|The Titans in Hell, by Gustave Doré|
A while back, I wrote a quick post addressing some of Stanley Fish's broader claims in Surprised by Sin, quite possibly the most influential secondary resource for Milton's Paradise Lost. I've had a little bit of time to actually get into the text of late, so I have new discoveries and new contentions with some of the claims therein.
Overall, Fish makes some really intriguing points and corrects (perhaps too giddily) a number of flaws in theories then prevailing among Miltonic scholars. As a whole, though, I still wonder if Fish misinterprets the Satan character, despite his clear focus on his necessity in helping the reader to understand his own condition. I've been working to prove basically that same point but from the perspective that Milton's Satan figure should be interpreted not as the Biblical adversary but as one of many varying degrees of human depravity or fallenness. Fish certainly makes a number of claims that support this, but I feel like despite his insistence that Milton's objective is to "educate the reader to an awareness of his own condition," he is still fails to comprehend the Arch-fiend's existence as a degenerate condition of humanity.
In the first chapter of Surprised by Sin, Fish comes out directly and says that "[f]or Milton, all history is a replay of the history he is telling, all rebellions one rebellion, all falls one fall" (35), and yet as far as I've read, nowhere is Fish willing to draw a clear comparison between humanity and Milton's Satan figure. If, as Fish proposes, all falls are one fall, all rebellions one rebellion, can't the fall of man and the fall of Lucifer be seen as aspects of the same decline? Fish asserts himself that "sin is a matter of degrees," and maybe the problem is that I just haven't read enough of the book yet to see the full development of Fish's ideas, but it only makes sense that the fallenness of man and the fallenness of the Satan figure could be justifiably compared (12). I think Milton holds to this same idea as well, considering the fact that portions of his description of the man's fall directly mirror those directed toward Lucifer in the Book of Isaiah (cf. PL IX.900-901 & Isa. 14.12). It seems almost unconscionable that Fish could make so many explicit claims as to "the personal relevance of the Arch-fiend's existence" without realizing at least some degree of reciprocal humanity in Satan (22). What offends more, though, is that even in those moments when Milton most clearly accentuates Satan's humanity, underscoring his inner grief in contrast to his outer shows of confidence, Fish asserts that these are rather attempts to unsettle the reader and chide him for having given in to the rhetoric of the Enemy. While his explanation is, perhaps, more convincing than others which had come before, it still grossly misinterprets possibly the most sympathetic moments of the entire work and so distances the reader from an authentic understanding of the role of the Satan figure within Paradise Lost.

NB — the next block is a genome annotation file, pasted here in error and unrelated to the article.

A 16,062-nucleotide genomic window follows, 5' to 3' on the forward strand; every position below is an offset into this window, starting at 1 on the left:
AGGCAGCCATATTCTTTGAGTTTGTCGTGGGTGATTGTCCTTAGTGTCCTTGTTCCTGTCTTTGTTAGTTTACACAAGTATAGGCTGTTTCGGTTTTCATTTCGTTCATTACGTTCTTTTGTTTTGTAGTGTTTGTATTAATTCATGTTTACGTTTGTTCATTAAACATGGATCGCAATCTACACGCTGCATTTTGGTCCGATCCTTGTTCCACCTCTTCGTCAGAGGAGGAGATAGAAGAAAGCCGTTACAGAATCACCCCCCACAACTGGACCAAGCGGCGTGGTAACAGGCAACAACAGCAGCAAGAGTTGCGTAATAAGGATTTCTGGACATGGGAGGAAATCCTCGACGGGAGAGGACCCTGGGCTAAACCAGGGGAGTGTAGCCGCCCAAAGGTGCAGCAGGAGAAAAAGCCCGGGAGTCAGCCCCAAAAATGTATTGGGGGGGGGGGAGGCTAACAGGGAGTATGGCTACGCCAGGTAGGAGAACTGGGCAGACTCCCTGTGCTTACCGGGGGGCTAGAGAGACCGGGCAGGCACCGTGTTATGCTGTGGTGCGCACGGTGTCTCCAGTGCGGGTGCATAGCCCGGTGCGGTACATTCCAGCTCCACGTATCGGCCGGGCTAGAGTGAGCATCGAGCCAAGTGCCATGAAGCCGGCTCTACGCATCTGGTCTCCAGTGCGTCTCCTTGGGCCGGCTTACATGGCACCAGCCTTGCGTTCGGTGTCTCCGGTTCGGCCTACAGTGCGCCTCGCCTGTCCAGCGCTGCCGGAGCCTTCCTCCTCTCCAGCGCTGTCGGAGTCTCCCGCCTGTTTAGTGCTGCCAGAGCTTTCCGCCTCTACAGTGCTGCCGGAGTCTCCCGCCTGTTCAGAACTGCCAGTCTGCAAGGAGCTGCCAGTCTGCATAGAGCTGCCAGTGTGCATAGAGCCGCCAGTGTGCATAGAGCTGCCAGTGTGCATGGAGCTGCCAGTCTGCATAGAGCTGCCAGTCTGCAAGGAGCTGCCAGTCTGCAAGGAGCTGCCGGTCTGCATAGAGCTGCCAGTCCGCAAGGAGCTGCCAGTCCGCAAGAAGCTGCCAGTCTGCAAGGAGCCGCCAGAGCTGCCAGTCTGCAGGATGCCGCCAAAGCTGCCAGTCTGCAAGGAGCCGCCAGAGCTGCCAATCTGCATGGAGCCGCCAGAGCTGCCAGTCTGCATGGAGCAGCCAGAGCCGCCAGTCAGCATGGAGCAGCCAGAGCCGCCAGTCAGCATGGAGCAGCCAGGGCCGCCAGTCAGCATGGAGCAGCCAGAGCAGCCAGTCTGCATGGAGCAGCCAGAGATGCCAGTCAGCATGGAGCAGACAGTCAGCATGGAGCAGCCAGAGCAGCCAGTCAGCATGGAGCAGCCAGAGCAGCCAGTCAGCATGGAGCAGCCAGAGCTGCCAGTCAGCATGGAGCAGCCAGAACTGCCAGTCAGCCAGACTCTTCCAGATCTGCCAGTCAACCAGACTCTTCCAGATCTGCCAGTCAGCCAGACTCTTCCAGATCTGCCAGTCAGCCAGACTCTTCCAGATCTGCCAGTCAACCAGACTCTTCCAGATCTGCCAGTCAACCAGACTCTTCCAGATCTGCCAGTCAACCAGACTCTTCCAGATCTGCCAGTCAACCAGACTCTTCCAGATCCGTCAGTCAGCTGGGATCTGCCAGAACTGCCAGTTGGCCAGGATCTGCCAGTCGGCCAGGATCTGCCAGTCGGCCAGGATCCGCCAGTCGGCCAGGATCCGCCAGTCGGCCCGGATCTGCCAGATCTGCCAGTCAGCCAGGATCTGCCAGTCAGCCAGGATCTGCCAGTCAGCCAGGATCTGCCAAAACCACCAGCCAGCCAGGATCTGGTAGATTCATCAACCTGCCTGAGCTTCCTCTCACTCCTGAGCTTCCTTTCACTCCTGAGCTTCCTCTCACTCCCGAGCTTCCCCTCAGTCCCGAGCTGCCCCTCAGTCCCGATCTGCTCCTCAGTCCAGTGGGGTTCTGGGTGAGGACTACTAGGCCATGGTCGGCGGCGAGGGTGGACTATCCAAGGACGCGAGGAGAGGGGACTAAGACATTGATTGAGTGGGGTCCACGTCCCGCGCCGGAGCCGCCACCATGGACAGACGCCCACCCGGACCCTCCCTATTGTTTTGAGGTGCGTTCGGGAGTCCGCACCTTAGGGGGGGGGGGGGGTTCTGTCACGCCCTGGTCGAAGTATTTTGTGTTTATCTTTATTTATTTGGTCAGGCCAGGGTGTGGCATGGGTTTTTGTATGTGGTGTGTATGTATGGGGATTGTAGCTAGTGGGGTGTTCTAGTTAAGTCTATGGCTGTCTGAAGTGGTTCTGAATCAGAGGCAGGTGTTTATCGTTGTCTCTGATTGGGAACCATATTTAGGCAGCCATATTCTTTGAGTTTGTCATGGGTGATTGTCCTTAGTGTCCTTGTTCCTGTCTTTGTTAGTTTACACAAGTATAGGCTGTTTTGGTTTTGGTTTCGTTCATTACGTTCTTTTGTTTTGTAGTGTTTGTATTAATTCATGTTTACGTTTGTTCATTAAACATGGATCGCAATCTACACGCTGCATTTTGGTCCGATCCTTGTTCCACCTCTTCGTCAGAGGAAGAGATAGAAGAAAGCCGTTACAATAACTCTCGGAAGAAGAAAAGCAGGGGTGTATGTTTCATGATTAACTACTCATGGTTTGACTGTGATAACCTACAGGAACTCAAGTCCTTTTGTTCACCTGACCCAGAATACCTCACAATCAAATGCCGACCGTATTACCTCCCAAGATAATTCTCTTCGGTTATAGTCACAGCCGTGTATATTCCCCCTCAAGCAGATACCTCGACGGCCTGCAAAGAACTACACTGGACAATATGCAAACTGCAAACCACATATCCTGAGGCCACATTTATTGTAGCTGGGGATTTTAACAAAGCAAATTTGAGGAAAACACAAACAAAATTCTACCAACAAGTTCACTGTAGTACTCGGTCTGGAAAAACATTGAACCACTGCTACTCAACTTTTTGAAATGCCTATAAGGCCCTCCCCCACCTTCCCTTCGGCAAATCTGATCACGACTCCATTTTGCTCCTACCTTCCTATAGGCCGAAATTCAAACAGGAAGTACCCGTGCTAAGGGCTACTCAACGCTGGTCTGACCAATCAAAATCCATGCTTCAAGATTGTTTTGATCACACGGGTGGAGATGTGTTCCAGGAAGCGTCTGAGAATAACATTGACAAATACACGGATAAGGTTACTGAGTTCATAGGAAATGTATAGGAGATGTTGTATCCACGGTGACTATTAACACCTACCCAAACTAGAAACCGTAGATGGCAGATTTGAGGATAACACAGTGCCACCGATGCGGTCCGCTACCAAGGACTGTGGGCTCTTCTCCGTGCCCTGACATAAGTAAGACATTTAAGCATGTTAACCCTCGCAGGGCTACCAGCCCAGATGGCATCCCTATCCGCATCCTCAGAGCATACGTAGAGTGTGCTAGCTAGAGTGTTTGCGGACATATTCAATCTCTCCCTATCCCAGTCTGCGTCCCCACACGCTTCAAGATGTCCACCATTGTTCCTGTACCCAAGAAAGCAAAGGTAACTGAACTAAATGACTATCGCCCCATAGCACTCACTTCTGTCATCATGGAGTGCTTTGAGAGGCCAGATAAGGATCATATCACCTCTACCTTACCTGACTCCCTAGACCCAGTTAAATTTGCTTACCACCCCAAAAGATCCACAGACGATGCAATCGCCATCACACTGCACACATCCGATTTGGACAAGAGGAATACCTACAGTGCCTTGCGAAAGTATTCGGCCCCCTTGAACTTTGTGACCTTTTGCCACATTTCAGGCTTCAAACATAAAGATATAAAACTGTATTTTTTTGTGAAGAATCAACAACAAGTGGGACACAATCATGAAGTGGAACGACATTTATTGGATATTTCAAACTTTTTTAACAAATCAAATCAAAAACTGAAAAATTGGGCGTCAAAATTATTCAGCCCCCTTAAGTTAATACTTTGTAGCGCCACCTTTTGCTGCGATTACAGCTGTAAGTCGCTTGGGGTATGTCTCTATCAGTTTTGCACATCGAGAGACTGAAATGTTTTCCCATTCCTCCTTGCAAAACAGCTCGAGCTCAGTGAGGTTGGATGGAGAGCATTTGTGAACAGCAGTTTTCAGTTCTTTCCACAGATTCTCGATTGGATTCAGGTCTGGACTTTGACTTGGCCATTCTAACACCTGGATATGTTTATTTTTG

Fish rightly proposes that much of the meaning in Paradise Lost is to be derived from a keen awareness of the reader's relation to Adam--from an acknowledgment of one's own fallenness (29). However, Fish misses out on the opportunity to reveal even more significant connections in the relationships of mankind to Eve and to the Satan figure. In so limiting his perspective to not only a patriarchal view but also to a rigidly archetypal interpretation of character, Fish neglects potentially the most dynamic of characters within the epic and fails to acknowledge the importance of nearly half of the work's narrative action and reflective content.
Fish, Stanley. Surprised by Sin: The Reader in Paradise Lost. 1967. Cambridge: Harvard U P, 1997. Print.